The New York Times has also entered the ebook business. In December 2012, The Times teamed up with Byliner, a leading publisher in the e-shorts space and launched it’s own line of ebooks featuring The Times culture, sports, business, science and health stories. The Times/Byliner collaboration seemed like a “perfect fit” says Byliner Co-Founder and Editor-in-Chief Mark Bryant. “Byliner is all about ambitious storytelling that lives in the space between magazine and books, and the opportunity to tap into such a deep, smart talent pool at The Times has made our partnership all the better.”
Two examples of successful Times/Byliner collaborations in the past six months include David Leonhardt’s Here’s the Deal, detailing the ever-contentious debate over the deficit, and Adam Liptak’s To Have and Uphold, on the struggle over same-sex marriage.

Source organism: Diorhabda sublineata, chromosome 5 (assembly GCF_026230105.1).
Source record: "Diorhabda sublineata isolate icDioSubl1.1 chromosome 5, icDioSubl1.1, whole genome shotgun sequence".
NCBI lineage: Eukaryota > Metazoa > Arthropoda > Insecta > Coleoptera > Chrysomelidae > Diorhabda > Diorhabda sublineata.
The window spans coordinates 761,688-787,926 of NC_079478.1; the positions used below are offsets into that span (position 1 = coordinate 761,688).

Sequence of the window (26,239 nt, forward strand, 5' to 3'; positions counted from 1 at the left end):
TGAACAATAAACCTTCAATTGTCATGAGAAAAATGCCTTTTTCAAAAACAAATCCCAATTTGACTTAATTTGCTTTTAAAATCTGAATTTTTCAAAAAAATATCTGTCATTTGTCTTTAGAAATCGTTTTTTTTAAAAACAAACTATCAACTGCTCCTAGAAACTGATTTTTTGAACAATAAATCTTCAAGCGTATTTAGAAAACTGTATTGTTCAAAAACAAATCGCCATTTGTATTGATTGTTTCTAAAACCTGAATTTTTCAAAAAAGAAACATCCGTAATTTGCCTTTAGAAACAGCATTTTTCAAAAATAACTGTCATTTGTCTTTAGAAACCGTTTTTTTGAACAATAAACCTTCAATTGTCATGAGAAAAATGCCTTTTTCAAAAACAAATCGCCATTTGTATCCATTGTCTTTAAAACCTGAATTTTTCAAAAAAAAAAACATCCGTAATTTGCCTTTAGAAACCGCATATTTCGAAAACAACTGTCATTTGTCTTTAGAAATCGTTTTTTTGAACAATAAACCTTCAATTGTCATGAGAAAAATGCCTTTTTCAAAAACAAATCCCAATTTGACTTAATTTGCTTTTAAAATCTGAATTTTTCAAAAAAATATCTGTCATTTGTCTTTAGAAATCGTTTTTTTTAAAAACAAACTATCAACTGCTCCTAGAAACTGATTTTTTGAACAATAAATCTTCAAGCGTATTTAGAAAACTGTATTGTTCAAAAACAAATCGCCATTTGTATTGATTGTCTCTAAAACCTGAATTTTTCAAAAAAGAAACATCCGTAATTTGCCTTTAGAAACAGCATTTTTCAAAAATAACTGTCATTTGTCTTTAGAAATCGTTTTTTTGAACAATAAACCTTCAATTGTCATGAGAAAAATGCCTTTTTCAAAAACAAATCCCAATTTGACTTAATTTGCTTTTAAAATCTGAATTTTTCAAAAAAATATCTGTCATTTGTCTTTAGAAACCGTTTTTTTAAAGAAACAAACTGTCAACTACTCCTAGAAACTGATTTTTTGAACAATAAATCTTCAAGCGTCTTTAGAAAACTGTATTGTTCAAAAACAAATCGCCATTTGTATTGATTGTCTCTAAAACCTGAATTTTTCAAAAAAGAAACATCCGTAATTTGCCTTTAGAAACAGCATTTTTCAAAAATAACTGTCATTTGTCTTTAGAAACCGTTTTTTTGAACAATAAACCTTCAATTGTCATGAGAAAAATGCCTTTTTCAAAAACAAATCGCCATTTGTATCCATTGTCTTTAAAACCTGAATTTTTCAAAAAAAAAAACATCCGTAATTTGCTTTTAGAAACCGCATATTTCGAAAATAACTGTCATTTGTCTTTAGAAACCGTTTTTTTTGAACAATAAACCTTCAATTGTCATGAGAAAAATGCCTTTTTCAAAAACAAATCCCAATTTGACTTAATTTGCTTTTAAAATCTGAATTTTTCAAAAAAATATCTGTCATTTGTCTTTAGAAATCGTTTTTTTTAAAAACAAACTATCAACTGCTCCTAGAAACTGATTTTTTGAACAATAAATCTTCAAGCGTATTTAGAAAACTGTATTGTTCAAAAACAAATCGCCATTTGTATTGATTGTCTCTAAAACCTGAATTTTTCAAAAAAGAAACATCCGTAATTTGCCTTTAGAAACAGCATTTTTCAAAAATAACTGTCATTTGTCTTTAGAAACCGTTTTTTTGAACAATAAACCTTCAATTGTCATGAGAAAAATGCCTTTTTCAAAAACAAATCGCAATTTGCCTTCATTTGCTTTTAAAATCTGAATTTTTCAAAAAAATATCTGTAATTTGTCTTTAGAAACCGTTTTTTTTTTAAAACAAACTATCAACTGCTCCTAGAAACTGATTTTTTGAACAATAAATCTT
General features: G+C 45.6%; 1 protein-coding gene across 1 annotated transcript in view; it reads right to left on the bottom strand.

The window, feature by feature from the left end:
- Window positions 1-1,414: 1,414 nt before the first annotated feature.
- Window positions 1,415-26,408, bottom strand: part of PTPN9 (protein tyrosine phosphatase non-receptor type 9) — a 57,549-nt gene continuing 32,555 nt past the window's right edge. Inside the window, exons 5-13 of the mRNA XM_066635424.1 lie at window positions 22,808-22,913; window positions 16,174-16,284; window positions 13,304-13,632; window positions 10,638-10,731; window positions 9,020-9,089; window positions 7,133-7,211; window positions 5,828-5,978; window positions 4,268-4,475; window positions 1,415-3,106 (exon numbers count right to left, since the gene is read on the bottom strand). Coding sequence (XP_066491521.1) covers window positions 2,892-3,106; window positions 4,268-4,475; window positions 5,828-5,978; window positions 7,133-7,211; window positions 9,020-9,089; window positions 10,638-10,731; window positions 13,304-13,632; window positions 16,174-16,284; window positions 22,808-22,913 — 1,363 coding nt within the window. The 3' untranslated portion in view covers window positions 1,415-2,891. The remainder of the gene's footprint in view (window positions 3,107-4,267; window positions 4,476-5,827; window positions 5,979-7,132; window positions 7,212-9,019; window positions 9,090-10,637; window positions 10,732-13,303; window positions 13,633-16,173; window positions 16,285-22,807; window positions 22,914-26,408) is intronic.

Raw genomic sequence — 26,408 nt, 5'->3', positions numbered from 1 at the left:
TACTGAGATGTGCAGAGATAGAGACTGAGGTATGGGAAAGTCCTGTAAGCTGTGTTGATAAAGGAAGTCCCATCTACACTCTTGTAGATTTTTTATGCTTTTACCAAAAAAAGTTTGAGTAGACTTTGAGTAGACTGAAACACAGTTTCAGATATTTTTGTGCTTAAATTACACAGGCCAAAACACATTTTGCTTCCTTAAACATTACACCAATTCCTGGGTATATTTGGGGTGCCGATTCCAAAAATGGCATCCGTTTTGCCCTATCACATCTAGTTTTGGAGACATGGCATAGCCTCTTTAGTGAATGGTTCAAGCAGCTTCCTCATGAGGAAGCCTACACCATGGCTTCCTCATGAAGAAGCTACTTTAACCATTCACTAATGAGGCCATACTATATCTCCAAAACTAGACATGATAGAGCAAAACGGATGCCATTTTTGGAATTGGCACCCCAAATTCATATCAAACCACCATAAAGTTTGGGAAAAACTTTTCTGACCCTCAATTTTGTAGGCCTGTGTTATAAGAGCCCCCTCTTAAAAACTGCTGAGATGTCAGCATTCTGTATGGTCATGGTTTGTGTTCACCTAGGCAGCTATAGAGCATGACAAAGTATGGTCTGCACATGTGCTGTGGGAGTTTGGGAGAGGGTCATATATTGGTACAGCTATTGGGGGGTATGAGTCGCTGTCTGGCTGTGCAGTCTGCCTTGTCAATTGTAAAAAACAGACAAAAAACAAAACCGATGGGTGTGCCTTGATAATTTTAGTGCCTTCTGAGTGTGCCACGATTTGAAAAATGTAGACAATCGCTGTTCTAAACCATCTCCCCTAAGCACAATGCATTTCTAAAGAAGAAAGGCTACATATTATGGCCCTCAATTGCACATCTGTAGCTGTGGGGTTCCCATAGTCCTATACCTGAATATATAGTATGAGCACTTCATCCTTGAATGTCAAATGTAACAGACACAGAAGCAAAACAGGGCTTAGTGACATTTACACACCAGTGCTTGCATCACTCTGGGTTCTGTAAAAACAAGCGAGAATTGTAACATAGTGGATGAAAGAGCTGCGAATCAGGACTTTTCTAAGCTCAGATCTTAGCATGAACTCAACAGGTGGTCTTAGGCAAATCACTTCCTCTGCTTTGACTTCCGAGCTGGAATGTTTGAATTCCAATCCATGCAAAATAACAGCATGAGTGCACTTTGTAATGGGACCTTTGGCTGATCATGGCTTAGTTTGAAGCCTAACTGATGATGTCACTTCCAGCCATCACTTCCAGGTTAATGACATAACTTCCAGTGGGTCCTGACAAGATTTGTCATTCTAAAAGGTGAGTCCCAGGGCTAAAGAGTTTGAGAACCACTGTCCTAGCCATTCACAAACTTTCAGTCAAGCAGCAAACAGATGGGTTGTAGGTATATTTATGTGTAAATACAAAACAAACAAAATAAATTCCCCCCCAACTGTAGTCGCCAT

Bryant says both of these original Times/Byliner productions have been particularly well received, “There is a sweet spot for these types of stories — original, well written, ambitious narratives on some of the most compelling issues of the day.” He notes that declining newspaper and magazine revenues have meant fewer and fewer opportunities for writers to publish ambitious narratives.
Bryant says the addition of the mobile reading experience and it’s new subscription reading service or “streaming reading” make digital short stories even more relevant and accessible.